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Initial findings of our research.
Building data, energy usage and costs
This information is based on level-2 energy audits conducted of 15 high, mid and low-rise Sydney apartment buildings (common areas only).
- The total number of apartments in all 15 buildings is 508. The number of storeys of buildings vary from 2 to 10.
- The total electricity consumed by common areas and central building services is 961MWh pa, this equates to greenhouse emissions of approximately 1 kilotonne of carbon dioxide
- The average per unit electricity consumption of the apartment buildings is 1.9 MWh/unit. The lowest per unit electricity consumption was 0.6MWh/unit, this was for a 2-storey building with 18 units. The highest per unit electricity consumption was 3.6MWh/unit, this was for a 7-storey building with 36 units.
- The total cost of common area electricity usage is $210,000 Ex GST for the year 2011/12. Costs for the year 2012/13 are estimated to be 12% higher.
- The average per unit cost of common area electricity consumption is $411 Ex GST pa.
The per-unit electricity usage of buildings was found to not be a good indicator or energy performance. Sites with very low per-unit electricity usage were found to have significant sources of energhy wastage and were able to reduce energy usage through cost effective upgrades.
In total across all 15 apartment buildings energy savings of 48% could be easily achieved by standard energy saving measures such as upgrading lighting and ventilation systems. The energy savings are cost effective too, with a payback on investment of only 2 years.
The energy savings would save a total of $112k per year and reduce greenhouse emissions by 487 tCO2, equivalent to taking 160 cars off the road.
Typically we say energy audits may identify energy saving of 15%, or even to 30%. The achievable energy savings of 48% for the apartment buildings is very high for an energy audit. Data really does show just how badly performing some apartment buildings are in terms of their energy usage. The good news is that data shows apartments can see real reductions in their energy usage through simple upgrades.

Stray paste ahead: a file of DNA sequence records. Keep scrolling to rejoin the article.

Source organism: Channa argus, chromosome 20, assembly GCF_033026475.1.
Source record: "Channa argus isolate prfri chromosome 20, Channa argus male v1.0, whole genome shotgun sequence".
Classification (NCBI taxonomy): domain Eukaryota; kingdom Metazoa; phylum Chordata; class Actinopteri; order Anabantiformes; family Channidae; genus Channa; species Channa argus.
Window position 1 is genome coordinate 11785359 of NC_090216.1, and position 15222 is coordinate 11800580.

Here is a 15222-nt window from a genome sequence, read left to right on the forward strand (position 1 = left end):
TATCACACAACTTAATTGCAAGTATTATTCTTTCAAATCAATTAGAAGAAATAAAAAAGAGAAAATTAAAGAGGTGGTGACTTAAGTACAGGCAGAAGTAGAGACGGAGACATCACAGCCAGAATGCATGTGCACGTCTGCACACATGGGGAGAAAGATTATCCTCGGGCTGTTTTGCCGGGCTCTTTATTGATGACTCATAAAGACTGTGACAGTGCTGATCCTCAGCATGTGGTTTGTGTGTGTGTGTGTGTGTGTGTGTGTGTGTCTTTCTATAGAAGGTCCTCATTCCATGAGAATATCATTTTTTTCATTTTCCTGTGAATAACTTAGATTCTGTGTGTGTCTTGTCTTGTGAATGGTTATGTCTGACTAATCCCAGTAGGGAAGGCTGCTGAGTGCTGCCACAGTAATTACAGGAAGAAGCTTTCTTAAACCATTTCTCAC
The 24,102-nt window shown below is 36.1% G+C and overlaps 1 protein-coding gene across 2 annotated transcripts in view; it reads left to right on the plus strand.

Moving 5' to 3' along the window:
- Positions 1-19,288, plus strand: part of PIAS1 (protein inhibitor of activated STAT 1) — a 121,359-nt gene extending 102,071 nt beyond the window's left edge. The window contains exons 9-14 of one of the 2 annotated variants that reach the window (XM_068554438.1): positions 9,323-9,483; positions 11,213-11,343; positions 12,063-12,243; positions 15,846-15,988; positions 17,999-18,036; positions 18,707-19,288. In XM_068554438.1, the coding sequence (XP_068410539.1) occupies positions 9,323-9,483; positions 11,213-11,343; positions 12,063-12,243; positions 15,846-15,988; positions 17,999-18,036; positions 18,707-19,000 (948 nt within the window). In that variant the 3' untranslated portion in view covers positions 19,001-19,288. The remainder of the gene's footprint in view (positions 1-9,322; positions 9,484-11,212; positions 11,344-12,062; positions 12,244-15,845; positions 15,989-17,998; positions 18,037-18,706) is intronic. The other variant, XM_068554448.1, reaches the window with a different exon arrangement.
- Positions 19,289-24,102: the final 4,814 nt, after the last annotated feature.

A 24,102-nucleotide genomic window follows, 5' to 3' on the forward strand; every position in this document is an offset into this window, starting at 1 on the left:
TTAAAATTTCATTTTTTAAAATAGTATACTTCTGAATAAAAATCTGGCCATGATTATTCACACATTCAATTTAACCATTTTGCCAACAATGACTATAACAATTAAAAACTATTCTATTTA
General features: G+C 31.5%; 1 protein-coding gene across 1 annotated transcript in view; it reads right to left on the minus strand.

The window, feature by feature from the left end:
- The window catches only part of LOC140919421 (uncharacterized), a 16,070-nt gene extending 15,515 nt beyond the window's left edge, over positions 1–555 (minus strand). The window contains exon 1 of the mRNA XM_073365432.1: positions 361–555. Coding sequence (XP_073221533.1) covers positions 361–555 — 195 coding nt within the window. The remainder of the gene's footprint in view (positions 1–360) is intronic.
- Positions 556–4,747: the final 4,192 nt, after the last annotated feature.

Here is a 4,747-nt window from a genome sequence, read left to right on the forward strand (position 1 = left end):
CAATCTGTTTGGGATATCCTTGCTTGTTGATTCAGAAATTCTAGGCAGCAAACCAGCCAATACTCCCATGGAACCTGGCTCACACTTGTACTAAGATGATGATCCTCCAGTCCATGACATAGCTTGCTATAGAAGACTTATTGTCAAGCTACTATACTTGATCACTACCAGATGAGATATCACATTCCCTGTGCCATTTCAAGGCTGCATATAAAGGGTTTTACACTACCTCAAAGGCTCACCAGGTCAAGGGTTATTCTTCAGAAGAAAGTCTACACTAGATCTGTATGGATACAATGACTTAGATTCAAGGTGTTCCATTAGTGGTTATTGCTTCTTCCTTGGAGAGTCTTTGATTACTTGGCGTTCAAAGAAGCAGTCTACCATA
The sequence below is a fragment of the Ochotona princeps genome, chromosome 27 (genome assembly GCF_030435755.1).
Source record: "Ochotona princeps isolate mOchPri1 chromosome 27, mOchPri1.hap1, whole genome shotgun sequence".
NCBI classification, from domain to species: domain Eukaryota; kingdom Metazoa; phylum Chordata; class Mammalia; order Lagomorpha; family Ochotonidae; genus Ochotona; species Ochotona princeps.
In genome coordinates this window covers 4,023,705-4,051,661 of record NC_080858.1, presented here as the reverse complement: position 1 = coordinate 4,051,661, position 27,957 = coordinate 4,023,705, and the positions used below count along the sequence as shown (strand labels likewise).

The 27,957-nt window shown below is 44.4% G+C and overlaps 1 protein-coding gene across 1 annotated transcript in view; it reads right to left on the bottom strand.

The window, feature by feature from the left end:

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Somewhat surprisingly the audits discovered all 15 sites were paying too much for electricity.
This was due to a number of reasons including sub-optimal retail rates, network tariffs, and metering configurations.
In regards to retail rates; sites could save 10% to 15% off electricity costs by simply picking up the phone and moving off default tariffs onto a market contract. Across all 15 sites this would save $26k per year.
In regards to metering configurations audits found that many sites could reduce their electriicty bills by between 10% and 25% by installing a smart meter and moving from a flate rate ‘all-time’ tariff to a time of use tariff. Savings could be achieved in buildings were a significant proportion of equipment switches on during the night during cheaper off-peak periods. For example at some sites the majority of car park lihgting and interior lobby lighting switches on at night. Whether or not a site will see cost savings by installing a smart meter is highly site specific and should be assessed by an energy audit.
Lighting – The biggest user of common area electricity
For the 15 sites ligting was the biggest energy user. This is largely due to the fact that no sites had a central air conditioning system (i.e. chiller, pumps and air handling units). Only one of the sites had a heated pool.
Car park lighting was found to be the biggest electricity user in the apartment buildings, accounting for 46% of total electricity usage across all 15 sites. The good news is cost effective options are available that can dramatically reduce car park lighting energy usage.
The biggest source of energy wastage was found to be car park lighting over car spaces running 24 hours a day, in some cases lighting over car spaces was recorded to be well over required levels. De-lamping tubes from these fittings, replacing the entire fitting with a new high efficiency fitting were found to provide good energy savings. Installing motion sensors to control lights, or installing T8 to T5 converters or LED tubes into fittings were also found to provide good energy savings, hoever these measures may have potential safety and compliance issues
One intersting outcome of the site audits was that some sites had switched off lighting in car parks and interior lobbies and stairwells during the day to reduce energy usage. Due to this it appeared in some areas that light levels had falled below australian standards. It is important to balance the desire for energy savings with the needs and safety of occupants. And of course it is imperative to ensure lighting complies with building codes and australian standards.